Farm bosses in Immokalee plead guilty in slavery scheme
By Jay Weaver
The Miami Herald (FL), September 4, 2008
Five farm bosses have pleaded guilty to a scheme to enslave Mexican and Guatemalan nationals as agricultural workers in southwest Florida, the Justice Department announced Wednesday.
Cesar Navarrete, Geovanni Navarrete, Villhina Navarrete, Ismael Michael Navarrete and Antonio Zuniga Vargas were convicted of harboring undocumented immigrants for profit and identify theft in the farming community of Immokalee, authorities said.
Cesar and Geovanni Navarrete also pleaded guilty to beating, threatening, restraining and locking workers in trucks to force them to work.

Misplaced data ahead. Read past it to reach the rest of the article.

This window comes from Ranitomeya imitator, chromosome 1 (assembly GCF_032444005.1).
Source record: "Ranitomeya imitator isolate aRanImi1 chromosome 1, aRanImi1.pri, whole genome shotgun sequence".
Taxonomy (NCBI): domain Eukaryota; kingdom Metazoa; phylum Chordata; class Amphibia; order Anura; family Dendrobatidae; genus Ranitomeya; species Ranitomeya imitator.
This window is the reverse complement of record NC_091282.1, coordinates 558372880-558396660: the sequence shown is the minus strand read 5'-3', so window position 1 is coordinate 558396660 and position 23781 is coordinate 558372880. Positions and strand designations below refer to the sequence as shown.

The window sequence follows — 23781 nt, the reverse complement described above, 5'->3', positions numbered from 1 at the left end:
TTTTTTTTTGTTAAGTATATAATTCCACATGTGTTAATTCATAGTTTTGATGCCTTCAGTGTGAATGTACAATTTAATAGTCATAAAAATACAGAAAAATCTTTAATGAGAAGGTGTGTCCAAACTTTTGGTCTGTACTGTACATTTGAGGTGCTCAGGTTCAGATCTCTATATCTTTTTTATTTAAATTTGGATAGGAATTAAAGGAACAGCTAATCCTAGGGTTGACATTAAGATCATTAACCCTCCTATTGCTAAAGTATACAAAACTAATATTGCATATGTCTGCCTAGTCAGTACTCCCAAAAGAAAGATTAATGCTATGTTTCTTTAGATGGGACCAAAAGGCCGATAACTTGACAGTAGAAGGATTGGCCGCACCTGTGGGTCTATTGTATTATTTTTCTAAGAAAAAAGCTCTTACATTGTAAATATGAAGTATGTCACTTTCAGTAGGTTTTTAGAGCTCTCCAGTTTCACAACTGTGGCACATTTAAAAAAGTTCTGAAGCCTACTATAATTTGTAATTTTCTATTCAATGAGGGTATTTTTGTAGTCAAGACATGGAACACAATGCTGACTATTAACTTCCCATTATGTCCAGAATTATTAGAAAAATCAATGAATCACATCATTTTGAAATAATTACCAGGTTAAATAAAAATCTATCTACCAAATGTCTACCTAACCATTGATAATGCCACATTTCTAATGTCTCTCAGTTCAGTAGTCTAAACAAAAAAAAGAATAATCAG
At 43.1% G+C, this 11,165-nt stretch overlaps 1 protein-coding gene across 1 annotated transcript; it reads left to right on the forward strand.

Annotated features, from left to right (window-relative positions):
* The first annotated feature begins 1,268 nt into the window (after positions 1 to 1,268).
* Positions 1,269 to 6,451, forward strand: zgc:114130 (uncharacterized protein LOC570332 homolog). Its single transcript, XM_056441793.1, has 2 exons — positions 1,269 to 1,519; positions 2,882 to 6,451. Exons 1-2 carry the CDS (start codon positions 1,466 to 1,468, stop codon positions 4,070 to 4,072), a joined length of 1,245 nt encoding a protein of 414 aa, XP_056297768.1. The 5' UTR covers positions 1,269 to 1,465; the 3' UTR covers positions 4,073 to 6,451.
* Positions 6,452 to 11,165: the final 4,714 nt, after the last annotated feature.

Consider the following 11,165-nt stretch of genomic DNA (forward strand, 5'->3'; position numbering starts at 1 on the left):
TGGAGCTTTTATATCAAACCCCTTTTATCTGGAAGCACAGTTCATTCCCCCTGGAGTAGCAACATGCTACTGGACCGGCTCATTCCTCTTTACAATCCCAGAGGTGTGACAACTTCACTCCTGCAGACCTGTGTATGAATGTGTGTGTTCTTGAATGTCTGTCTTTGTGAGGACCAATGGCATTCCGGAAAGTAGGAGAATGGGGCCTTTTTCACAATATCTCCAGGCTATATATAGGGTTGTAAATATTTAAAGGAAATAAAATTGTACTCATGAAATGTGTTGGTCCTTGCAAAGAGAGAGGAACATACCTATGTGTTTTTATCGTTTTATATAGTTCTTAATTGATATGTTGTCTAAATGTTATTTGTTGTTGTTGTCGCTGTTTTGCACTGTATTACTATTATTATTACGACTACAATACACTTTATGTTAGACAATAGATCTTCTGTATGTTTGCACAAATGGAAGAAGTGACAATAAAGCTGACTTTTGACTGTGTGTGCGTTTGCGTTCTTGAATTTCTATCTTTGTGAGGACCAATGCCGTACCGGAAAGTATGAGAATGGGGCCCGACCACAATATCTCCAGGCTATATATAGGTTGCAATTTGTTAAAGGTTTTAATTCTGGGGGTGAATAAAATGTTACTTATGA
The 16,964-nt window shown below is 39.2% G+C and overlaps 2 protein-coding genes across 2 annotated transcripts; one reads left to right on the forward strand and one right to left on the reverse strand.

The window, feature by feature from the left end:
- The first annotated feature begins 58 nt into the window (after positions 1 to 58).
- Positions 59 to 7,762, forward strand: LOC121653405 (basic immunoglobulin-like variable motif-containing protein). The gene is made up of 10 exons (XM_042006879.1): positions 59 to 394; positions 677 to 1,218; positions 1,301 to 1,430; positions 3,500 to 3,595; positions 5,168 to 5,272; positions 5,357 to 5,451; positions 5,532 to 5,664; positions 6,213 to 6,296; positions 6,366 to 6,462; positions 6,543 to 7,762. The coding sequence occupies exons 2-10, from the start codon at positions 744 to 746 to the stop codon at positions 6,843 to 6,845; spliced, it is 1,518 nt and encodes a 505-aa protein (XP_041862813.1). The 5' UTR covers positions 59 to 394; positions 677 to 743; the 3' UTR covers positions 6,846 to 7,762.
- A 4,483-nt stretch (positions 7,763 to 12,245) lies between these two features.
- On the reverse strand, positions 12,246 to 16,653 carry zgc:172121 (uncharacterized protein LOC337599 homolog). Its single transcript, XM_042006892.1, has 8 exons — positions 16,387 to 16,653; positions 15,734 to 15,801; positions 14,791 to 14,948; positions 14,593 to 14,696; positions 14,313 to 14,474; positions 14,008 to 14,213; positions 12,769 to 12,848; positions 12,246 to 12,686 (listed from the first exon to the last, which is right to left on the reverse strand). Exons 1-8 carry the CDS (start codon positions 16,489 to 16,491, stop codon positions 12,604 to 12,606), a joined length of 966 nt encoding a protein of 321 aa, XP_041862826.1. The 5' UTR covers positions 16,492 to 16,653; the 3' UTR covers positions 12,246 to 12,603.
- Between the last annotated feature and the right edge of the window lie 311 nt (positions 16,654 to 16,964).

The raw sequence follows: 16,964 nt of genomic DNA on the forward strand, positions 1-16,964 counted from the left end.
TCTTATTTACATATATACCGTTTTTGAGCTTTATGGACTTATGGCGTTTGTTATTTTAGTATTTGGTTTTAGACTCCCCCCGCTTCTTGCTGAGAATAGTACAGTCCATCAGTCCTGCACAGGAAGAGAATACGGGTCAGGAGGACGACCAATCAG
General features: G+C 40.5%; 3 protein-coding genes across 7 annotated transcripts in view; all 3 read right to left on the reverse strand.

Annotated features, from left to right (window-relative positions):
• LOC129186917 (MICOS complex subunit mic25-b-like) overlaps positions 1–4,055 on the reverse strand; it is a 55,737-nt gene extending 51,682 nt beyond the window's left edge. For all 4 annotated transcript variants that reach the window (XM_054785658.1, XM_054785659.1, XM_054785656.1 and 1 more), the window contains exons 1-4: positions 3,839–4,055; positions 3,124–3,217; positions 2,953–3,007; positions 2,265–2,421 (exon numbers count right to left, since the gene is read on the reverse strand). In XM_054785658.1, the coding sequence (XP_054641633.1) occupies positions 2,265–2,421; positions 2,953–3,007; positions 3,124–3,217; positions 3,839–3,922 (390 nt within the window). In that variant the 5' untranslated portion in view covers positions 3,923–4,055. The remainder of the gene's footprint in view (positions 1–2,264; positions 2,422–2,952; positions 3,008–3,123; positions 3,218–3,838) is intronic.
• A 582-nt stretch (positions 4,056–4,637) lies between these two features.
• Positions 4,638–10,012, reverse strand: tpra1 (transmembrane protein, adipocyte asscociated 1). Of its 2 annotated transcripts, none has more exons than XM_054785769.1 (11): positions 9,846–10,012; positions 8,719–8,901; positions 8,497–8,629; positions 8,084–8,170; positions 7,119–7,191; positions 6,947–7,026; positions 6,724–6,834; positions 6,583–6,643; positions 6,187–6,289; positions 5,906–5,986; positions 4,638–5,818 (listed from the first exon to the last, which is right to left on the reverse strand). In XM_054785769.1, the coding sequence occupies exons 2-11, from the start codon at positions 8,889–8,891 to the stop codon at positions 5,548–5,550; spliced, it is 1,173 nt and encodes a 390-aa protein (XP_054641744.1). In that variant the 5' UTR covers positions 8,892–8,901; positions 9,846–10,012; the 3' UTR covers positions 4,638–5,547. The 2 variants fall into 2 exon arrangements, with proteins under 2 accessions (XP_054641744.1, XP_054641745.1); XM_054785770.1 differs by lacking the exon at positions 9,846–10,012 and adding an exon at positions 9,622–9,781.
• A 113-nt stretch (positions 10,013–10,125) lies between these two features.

They face up to 35 and 25 years in prison, respectively. The other defendants face 10 to 25 years in prison.
Previously, codefendant Jose Navarrete had pleaded guilty to harboring undocumented foreigners for profit. He faces up to 37 years in prison.
According to prosecutors, the defendants were accused of paying the workers minimal wages and driving them into debt, threatening physical harm if they left before their debts were repaid to the Navarrete family.
''In this case, we are given yet another example of how human trafficking of all kinds victimizes vulnerable human beings,'' said Grace Chung Becker, acting assistant attorney general for the Civil Rights Division.
This case was investigated by agents with Immigration and Customs Enforcement and the FBI, assisted by the Collier County Sheriff's Department. Victim assistance was provided by the Coalition of Immokalee Workers and the Florida Immigrant Advocacy Center. It was prosecuted by the Justice Department and U.S. Attorney's Office in the Middle District of Florida.